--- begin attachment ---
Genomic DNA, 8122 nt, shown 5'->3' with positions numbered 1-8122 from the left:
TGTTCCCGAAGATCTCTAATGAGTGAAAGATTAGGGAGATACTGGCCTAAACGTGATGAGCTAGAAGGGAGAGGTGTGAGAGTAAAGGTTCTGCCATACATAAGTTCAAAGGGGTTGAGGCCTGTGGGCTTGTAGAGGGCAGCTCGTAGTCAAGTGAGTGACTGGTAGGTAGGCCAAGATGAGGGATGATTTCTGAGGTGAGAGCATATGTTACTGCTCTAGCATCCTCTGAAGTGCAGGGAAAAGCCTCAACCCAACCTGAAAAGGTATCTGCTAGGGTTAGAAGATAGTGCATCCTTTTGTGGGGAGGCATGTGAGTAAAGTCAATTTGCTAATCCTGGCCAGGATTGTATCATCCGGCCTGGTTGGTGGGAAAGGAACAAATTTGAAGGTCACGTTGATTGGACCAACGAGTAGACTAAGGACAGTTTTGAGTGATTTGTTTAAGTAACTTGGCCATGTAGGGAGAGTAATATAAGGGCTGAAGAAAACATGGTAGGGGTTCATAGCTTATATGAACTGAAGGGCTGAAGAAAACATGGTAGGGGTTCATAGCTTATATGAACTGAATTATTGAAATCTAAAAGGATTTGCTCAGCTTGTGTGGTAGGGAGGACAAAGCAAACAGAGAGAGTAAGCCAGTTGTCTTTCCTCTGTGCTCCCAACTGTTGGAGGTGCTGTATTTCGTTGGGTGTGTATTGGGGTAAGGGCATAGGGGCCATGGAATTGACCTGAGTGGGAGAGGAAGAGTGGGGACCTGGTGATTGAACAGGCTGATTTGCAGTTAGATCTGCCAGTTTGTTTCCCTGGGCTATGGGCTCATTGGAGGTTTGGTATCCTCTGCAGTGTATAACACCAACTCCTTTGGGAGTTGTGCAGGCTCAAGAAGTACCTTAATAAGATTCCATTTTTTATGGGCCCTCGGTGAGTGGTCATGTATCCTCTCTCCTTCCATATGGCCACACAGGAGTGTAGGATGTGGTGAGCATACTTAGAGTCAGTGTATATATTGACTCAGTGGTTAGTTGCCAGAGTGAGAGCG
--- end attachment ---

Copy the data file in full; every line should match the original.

Genomic DNA, 8122 nt, shown 5'->3' with positions numbered 1-8122 from the left:
TGTTCCCGAAGATCTCTAATGAGTGAAAGATTAGGGAGATACTGGCCTAAACGTGATGAGCTAGAAGGGAGAGGTGTGAGAGTAAAGGTTCTGCCATACATAAGTTCAAAGGGGTTGAGGCCTGTGGGCTTGTAGAGGGCAGCTCGTAGTCAAGTGAGTGACTGGTAGGTAGGCCAAGATGAGGGATGATTTCTGAGGTGAGAGCATATGTTACTGCTCTAGCATCCTCTGAAGTGCAGGGAAAAGCCTCAACCCAACCTGAAAAGGTATCTGCTAGGGTTAGAAGATAGTGCATCCTTTTGTGGGGAGGCATGTGAGTAAAGTCAATTTGCTAATCCTGGCCAGGATTGTATCATCCGGCCTGGTTGGTGGGAAAGGAACAAATTTGAAGGTCACGTTGATTGGACCAACGAGTAGACTAAGGACAGTTTTGAGTGATTTGTTTAAGTAACTTGGCCATGTAGGGAGAGTAATATAAGGGCTGAAGAAAACATGGTAGGGGTTCATAGCTTATATGAACTGAAGGGCTGAAGAAAACATGGTAGGGGTTCATAGCTTATATGAACTGAATTATTGAAATCTAAAAGGATTTGCTCAGCTTGTGTGGTAGGGAGGACAAAGCAAACAGAGAGAGTAAGCCAGTTGTCTTTCCTCTGTGCTCCCAACTGTTGGAGGTGCTGTATTTCGTTGGGTGTGTATTGGGGTAAGGGCATAGGGGCCATGGAATTGACCTGAGTGGGAGAGGAAGAGTGGGGACCTGGTGATTGAACAGGCTGATTTGCAGTTAGATCTGCCAGTTTGTTTCCCTGGGCTATGGGCTCATTGGAGGTTTGGTATCCTCTGCAGTGTATAACACCAACTCCTTTGGGAGTTGTGCAGGCTCAAGAAGTACCTTAATAAGATTCCATTTTTTATGGGCCCTCGGTGAGTGGTCATGTATCCTCTCTCCTTCCATATGGCCACACAGGAGTGTAGGATGTGGTGAGCATACTTAGAGTCAGTGTATATATTGACTCAGTGGTTAGTTGCCAGAGTGAGAGCG